|1793 by topic|
|Arts and science|
|Lists of leaders|
|Birth and death categories|
|Establishments and disestablishments categories|
|French Republican calendar||1–2|
|Ab urbe condita||2546|
|Balinese saka calendar||1714–1715|
|British Regnal year||33 Geo. 3 – 34 Geo. 3|
|Chinese calendar|| 壬子年 (Water Rat)|
4489 or 4429
— to —
癸丑年 (Water Ox)
4490 or 4430
|- Vikram Samvat||1849–1850|
|- Shaka Samvat||1714–1715|
|- Kali Yuga||4893–4894|
|Japanese calendar|| Kansei 5|
|Julian calendar||Gregorian minus 11 days|
|Minguo calendar||119 before ROC |
|Thai solar calendar||2335–2336|
1919 or 1538 or 766
— to —
1920 or 1539 or 767
|Wikimedia Commons has media related to 1793 .|
1793 (MDCCXCIII) was a common year starting on Tuesday of the Gregorian calendar and a common year starting on Saturday of the Julian calendar, the 1793rd year of the Common Era (CE) and Anno Domini (AD) designations, the 793rd year of the 2nd millennium, the 93rd year of the 18th century, and the 4th year of the 1790s decade. As of the start of 1793, the Gregorian calendar was 11 days ahead of the Julian calendar, which remained in localized use until 1923.
The French Republic introduced the French Revolutionary Calendar starting with the year I.
The Reign of Terror, commonly The Terror, was a period of the French Revolution when, following the creation of the First French Republic, a series of massacres and numerous public executions took place in response to revolutionary fervour, anticlerical sentiment, and accusations of treason by the Committee of Public Safety.
The 1790s was a decade of the Gregorian calendar that began on January 1, 1790, and ended on December 31, 1799. Considered as some of the Industrial Revolution's earlier days, the 1790s called for the start of an anti-imperialist world, as new democracies such as the French First Republic and the United States of America began flourishing at this era. Revolutions – both political and social – forever transformed global politics and art, as wars such as the French Revolutionary Wars and the American Revolutionary War moulded modern-day concepts of liberalism, partisanship, elections, and the political compass.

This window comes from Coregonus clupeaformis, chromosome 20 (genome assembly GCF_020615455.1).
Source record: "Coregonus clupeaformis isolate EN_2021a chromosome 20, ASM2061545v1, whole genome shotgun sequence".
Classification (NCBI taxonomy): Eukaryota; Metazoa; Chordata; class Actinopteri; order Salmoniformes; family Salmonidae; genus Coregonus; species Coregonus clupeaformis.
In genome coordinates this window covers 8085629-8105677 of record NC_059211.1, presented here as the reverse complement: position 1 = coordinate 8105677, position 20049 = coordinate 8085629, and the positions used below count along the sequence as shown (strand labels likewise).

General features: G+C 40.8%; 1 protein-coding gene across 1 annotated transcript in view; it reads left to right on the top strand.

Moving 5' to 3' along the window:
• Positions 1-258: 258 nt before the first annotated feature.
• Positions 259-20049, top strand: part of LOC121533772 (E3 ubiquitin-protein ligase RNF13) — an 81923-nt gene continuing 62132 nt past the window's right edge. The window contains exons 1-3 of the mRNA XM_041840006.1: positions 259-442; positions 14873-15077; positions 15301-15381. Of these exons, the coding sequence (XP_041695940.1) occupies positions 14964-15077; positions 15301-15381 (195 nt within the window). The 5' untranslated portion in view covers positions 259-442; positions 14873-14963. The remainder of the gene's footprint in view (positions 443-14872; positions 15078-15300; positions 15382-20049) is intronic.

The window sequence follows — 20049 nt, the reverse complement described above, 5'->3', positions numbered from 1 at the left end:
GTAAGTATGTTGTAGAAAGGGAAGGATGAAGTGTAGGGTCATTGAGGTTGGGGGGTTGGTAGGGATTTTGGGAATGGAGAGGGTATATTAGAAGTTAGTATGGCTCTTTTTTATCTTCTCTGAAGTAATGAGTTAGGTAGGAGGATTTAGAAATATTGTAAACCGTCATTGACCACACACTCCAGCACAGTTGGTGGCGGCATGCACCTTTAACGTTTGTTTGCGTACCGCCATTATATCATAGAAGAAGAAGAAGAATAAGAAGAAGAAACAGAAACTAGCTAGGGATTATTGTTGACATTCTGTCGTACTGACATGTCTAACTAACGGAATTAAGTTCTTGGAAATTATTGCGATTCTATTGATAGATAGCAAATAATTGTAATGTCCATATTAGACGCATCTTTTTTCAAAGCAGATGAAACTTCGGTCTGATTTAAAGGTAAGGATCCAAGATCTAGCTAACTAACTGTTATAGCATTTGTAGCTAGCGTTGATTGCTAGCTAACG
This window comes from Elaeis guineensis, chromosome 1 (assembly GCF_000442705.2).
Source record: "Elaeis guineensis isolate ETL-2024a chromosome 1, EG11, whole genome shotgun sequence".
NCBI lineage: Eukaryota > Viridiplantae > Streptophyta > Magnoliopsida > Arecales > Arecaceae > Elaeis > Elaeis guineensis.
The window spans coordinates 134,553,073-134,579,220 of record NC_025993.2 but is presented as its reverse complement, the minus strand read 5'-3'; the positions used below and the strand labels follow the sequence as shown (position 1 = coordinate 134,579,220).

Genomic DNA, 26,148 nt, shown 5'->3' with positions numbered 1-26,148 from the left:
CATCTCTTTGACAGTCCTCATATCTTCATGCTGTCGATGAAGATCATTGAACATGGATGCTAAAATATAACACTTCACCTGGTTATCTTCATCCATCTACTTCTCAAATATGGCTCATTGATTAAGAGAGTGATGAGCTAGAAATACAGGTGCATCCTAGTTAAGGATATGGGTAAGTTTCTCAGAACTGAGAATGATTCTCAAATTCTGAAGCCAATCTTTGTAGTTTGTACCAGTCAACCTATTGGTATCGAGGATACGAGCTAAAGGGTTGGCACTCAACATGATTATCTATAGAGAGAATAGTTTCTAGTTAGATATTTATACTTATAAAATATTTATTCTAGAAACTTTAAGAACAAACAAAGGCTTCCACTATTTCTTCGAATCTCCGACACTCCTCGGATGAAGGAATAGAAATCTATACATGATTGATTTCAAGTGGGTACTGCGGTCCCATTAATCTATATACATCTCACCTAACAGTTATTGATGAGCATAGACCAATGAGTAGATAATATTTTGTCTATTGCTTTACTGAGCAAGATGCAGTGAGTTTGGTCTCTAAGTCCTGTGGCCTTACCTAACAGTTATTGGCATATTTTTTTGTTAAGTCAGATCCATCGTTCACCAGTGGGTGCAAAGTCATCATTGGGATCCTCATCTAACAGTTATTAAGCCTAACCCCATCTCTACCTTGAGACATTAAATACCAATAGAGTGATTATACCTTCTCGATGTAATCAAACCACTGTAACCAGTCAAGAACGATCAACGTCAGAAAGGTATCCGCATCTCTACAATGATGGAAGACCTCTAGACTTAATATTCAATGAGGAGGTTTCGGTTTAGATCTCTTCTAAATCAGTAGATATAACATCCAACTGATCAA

1792 (MDCCXCII) was a leap year starting on Sunday of the Gregorian calendar and a leap year starting on Thursday of the Julian calendar, the 1792nd year of the Common Era (CE) and Anno Domini (AD) designations, the 792nd year of the 2nd millennium, the 92nd year of the 18th century, and the 3rd year of the 1790s decade. As of the start of 1792, the Gregorian calendar was 11 days ahead of the Julian calendar, which remained in localized use until 1923.
1794 (MDCCXCIV) was a common year starting on Wednesday of the Gregorian calendar and a common year starting on Sunday of the Julian calendar, the 1794th year of the Common Era (CE) and Anno Domini (AD) designations, the 794th year of the 2nd millennium, the 94th year of the 18th century, and the 5th year of the 1790s decade. As of the start of 1794, the Gregorian calendar was 11 days ahead of the Julian calendar, which remained in localized use until 1923.
The War of the First Coalition is a set of wars that several European powers fought between 1792 and 1797 against initially the constitutional Kingdom of France and then the French Republic that succeeded it. They were only loosely allied and fought without much apparent coordination or agreement; each power had its eye on a different part of France it wanted to appropriate after a French defeat, which never occurred.
The following is a timeline of the French Revolution.